THE HAGUE, Netherlands — 13 July 2017 — Analytical chemists from Latin America, the Caribbean and Spain advanced their skills in the analysis of chemicals controlled under the Chemical Weapons Convention (CWC), at a course coordinated by the Organisation for the Prohibition of Chemical Weapons (OPCW) and Laboratory for the Verification of Chemical Weapons (LAVEMA), held in Madrid, Spain from 5 to 16 June.
In his opening remarks, OPCW’s Director of International Cooperation and Assistance, Mr Hamza Khelif expressed that, “This training will develop technical skills and expertise of national laboratories, and further broaden the network of experts in the region.”
During the intensive two-week course, the 15 participants mastered theory and practice of the use of advanced analytical techniques, sample preparation and interpretation of mass spectra of chemicals. Attendees further learned about the maintenance of laboratory equipment, quality assurance systems in chemical analysis, and opportunities for chemists under the OPCW capacity building programmes.
Experts from the Laboratory for the Verification of Chemical Weapons (LAVEMA) from Spain, a long-term designated laboratory of the OPCW, shared experiences and tips for a successful passing of OPCW proficiency tests. “We hope that this advice will motivate laboratories in Latin America and the Caribbean to acquire the OPCW designated laboratory status,” stated Khelif.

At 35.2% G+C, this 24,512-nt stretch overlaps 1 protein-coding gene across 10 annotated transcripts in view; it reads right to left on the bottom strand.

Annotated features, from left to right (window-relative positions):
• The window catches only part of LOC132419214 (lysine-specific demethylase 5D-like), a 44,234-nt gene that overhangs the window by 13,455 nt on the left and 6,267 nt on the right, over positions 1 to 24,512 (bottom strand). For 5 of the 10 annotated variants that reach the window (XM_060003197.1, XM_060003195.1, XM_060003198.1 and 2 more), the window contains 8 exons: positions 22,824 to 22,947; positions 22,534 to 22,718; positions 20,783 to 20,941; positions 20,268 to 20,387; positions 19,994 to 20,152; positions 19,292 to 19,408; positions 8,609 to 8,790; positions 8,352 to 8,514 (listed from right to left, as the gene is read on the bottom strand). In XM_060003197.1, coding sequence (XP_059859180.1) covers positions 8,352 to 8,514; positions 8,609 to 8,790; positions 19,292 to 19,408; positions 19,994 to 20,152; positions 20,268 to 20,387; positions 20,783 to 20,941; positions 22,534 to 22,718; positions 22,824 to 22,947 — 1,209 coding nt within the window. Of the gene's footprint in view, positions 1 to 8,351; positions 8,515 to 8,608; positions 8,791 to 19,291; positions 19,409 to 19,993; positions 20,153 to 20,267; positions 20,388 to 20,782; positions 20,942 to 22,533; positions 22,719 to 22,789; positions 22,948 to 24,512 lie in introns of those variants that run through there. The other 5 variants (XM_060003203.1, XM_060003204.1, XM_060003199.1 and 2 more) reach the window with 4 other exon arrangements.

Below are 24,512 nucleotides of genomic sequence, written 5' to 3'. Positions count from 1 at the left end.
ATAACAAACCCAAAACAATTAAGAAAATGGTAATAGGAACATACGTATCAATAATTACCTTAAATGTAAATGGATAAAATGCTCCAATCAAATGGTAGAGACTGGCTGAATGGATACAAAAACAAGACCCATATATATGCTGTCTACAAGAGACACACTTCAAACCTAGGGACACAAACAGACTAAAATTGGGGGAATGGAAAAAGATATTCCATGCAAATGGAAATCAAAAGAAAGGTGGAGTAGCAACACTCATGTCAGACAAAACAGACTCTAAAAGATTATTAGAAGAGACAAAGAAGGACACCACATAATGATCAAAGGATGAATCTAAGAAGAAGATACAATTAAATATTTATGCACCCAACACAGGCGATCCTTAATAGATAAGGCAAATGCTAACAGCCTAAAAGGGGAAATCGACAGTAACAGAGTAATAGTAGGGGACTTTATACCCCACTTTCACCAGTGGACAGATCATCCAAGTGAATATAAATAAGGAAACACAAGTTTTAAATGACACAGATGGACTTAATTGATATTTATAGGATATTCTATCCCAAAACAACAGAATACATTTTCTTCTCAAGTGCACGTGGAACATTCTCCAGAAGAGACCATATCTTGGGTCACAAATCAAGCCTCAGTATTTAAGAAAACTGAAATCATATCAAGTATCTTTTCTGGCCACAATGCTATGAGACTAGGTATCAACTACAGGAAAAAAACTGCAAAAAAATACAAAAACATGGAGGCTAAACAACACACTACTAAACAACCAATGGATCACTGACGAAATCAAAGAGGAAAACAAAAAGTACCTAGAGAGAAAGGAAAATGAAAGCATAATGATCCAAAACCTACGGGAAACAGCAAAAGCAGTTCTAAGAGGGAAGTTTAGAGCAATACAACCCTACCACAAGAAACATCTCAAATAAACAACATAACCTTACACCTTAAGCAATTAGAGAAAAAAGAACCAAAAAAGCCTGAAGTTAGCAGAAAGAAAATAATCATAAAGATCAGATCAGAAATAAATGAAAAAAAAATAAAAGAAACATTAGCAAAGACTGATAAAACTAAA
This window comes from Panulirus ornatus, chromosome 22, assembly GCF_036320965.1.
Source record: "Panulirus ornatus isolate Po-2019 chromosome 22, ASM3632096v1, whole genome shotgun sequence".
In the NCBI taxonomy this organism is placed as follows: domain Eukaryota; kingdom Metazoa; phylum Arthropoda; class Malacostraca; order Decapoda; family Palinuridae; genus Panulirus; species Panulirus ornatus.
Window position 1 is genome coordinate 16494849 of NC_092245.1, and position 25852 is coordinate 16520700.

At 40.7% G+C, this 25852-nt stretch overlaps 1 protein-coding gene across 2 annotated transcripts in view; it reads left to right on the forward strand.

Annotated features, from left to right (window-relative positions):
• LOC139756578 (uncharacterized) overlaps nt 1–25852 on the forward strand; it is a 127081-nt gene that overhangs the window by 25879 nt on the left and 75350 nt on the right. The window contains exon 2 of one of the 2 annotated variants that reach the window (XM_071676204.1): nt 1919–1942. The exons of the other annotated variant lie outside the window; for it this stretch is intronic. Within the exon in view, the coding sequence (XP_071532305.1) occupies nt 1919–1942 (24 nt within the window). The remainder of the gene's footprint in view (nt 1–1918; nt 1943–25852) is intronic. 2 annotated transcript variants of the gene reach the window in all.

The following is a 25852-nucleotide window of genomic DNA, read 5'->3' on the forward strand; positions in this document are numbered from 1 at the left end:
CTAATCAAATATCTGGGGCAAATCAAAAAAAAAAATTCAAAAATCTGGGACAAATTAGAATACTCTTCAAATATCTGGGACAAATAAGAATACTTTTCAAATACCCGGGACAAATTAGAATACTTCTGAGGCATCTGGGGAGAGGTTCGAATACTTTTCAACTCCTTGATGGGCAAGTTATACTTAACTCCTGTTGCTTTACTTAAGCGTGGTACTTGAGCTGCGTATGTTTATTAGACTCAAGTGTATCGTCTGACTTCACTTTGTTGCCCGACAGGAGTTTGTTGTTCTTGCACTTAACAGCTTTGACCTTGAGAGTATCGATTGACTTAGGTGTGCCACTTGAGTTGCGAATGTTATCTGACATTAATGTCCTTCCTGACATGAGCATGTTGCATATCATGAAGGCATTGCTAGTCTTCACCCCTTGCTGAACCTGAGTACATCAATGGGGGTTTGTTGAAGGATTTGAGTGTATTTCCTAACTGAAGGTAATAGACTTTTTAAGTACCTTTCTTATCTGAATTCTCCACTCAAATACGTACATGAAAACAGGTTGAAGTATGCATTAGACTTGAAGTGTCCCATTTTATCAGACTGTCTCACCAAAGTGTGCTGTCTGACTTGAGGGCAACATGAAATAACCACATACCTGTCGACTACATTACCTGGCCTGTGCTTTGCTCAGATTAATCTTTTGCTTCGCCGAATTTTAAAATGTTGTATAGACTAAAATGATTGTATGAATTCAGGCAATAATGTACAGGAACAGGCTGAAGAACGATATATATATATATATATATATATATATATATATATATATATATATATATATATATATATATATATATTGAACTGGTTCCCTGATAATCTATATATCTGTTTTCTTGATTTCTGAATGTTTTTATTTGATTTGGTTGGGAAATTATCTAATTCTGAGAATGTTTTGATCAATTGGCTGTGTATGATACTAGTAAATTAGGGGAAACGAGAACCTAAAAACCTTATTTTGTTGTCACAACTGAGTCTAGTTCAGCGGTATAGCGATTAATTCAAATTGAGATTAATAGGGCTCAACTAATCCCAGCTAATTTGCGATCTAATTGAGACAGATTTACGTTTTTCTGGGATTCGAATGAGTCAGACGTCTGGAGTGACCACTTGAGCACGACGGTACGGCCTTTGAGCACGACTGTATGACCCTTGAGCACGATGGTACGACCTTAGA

The OPCW intends to continue this programme in the future as it yielded a very positive feedback from attendees. One participant noted: “This opportunity provided new and enriching understanding that will be applicable in our laboratory.”
The course, held annually since 2010, was hosted by the Laboratory for the Verification of Chemical Weapons (LAVEMA) of the National Institute of Aerospace Technology (INTA) in Madrid, Spain.
The event constitutes a step towards the creation of the Spanish speaking network of analytical laboratories, a new OPCW project supported with a voluntary contribution from the Government of Spain.
As the implementing body for the Chemical Weapons Convention, the OPCW oversees the global endeavour to permanently eliminate chemical weapons. Since the Convention’s entry into force in 1997 – with its 192 States Parties – it is the most successful disarmament treaty eliminating an entire class of weapons of mass destruction.
Ninety-five per cent of all chemical weapon stockpiles declared by possessor States have been destroyed under OPCW verification. For its extensive efforts in eliminating chemical weapons, the OPCW received the 2013 Nobel Prize for Peace.